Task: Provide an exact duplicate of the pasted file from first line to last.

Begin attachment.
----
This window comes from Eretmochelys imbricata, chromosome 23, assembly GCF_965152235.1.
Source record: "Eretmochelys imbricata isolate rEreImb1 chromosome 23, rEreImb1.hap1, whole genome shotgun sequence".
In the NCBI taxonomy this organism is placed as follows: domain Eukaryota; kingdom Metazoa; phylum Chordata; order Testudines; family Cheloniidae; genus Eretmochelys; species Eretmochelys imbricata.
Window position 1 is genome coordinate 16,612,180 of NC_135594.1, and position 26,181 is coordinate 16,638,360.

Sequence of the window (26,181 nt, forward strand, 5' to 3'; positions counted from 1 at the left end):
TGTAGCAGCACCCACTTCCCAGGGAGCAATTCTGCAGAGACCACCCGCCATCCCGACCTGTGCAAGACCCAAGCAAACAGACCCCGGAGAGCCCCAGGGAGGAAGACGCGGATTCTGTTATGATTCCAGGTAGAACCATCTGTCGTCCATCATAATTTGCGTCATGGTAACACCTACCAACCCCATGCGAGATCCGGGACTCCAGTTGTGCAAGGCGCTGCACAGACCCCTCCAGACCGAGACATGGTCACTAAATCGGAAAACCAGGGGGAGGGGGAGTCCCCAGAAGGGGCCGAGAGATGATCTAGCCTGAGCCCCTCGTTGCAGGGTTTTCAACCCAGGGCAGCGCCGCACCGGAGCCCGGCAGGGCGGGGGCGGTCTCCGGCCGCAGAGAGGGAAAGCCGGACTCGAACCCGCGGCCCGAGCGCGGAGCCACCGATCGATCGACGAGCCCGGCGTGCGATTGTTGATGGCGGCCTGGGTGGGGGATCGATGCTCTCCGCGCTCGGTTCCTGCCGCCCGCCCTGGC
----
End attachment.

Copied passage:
This window comes from Eretmochelys imbricata, chromosome 23, assembly GCF_965152235.1.
Source record: "Eretmochelys imbricata isolate rEreImb1 chromosome 23, rEreImb1.hap1, whole genome shotgun sequence".
In the NCBI taxonomy this organism is placed as follows: domain Eukaryota; kingdom Metazoa; phylum Chordata; order Testudines; family Cheloniidae; genus Eretmochelys; species Eretmochelys imbricata.
Window position 1 is genome coordinate 16,612,180 of NC_135594.1, and position 26,181 is coordinate 16,638,360.

Sequence of the window (26,181 nt, forward strand, 5' to 3'; positions counted from 1 at the left end):
TGTAGCAGCACCCACTTCCCAGGGAGCAATTCTGCAGAGACCACCCGCCATCCCGACCTGTGCAAGACCCAAGCAAACAGACCCCGGAGAGCCCCAGGGAGGAAGACGCGGATTCTGTTATGATTCCAGGTAGAACCATCTGTCGTCCATCATAATTTGCGTCATGGTAACACCTACCAACCCCATGCGAGATCCGGGACTCCAGTTGTGCAAGGCGCTGCACAGACCCCTCCAGACCGAGACATGGTCACTAAATCGGAAAACCAGGGGGAGGGGGAGTCCCCAGAAGGGGCCGAGAGATGATCTAGCCTGAGCCCCTCGTTGCAGGGTTTTCAACCCAGGGCAGCGCCGCACCGGAGCCCGGCAGGGCGGGGGCGGTCTCCGGCCGCAGAGAGGGAAAGCCGGACTCGAACCCGCGGCCCGAGCGCGGAGCCACCGATCGATCGACGAGCCCGGCGTGCGATTGTTGATGGCGGCCTGGGTGGGGGATCGATGCTCTCCGCGCTCGGTTCCTGCCGCCCGCCCTGGC